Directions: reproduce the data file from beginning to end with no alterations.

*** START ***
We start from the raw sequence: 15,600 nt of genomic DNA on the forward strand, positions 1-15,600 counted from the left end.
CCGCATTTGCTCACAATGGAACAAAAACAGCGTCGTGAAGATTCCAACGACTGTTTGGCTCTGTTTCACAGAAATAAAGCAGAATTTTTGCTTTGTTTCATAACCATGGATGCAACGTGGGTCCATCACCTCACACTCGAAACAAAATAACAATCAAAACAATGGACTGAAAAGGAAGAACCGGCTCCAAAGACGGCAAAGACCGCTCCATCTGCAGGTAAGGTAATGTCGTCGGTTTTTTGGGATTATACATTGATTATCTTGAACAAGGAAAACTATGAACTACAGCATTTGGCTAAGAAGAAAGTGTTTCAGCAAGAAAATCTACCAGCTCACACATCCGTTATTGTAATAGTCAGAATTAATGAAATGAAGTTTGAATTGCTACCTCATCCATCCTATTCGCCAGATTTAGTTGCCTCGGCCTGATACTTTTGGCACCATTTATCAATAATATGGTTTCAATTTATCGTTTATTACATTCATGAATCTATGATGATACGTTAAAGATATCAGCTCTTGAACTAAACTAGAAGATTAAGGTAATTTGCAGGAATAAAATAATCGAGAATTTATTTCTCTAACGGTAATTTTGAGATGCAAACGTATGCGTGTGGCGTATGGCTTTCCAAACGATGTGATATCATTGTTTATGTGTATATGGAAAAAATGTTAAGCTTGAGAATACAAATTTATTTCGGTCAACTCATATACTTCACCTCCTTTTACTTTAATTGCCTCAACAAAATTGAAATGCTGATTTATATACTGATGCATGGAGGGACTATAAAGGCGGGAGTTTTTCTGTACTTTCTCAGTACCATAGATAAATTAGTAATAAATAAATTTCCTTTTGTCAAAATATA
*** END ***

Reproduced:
We start from the raw sequence: 15,600 nt of genomic DNA on the forward strand, positions 1-15,600 counted from the left end.
CCGCATTTGCTCACAATGGAACAAAAACAGCGTCGTGAAGATTCCAACGACTGTTTGGCTCTGTTTCACAGAAATAAAGCAGAATTTTTGCTTTGTTTCATAACCATGGATGCAACGTGGGTCCATCACCTCACACTCGAAACAAAATAACAATCAAAACAATGGACTGAAAAGGAAGAACCGGCTCCAAAGACGGCAAAGACCGCTCCATCTGCAGGTAAGGTAATGTCGTCGGTTTTTTGGGATTATACATTGATTATCTTGAACAAGGAAAACTATGAACTACAGCATTTGGCTAAGAAGAAAGTGTTTCAGCAAGAAAATCTACCAGCTCACACATCCGTTATTGTAATAGTCAGAATTAATGAAATGAAGTTTGAATTGCTACCTCATCCATCCTATTCGCCAGATTTAGTTGCCTCGGCCTGATACTTTTGGCACCATTTATCAATAATATGGTTTCAATTTATCGTTTATTACATTCATGAATCTATGATGATACGTTAAAGATATCAGCTCTTGAACTAAACTAGAAGATTAAGGTAATTTGCAGGAATAAAATAATCGAGAATTTATTTCTCTAACGGTAATTTTGAGATGCAAACGTATGCGTGTGGCGTATGGCTTTCCAAACGATGTGATATCATTGTTTATGTGTATATGGAAAAAATGTTAAGCTTGAGAATACAAATTTATTTCGGTCAACTCATATACTTCACCTCCTTTTACTTTAATTGCCTCAACAAAATTGAAATGCTGATTTATATACTGATGCATGGAGGGACTATAAAGGCGGGAGTTTTTCTGTACTTTCTCAGTACCATAGATAAATTAGTAATAAATAAATTTCCTTTTGTCAAAATATA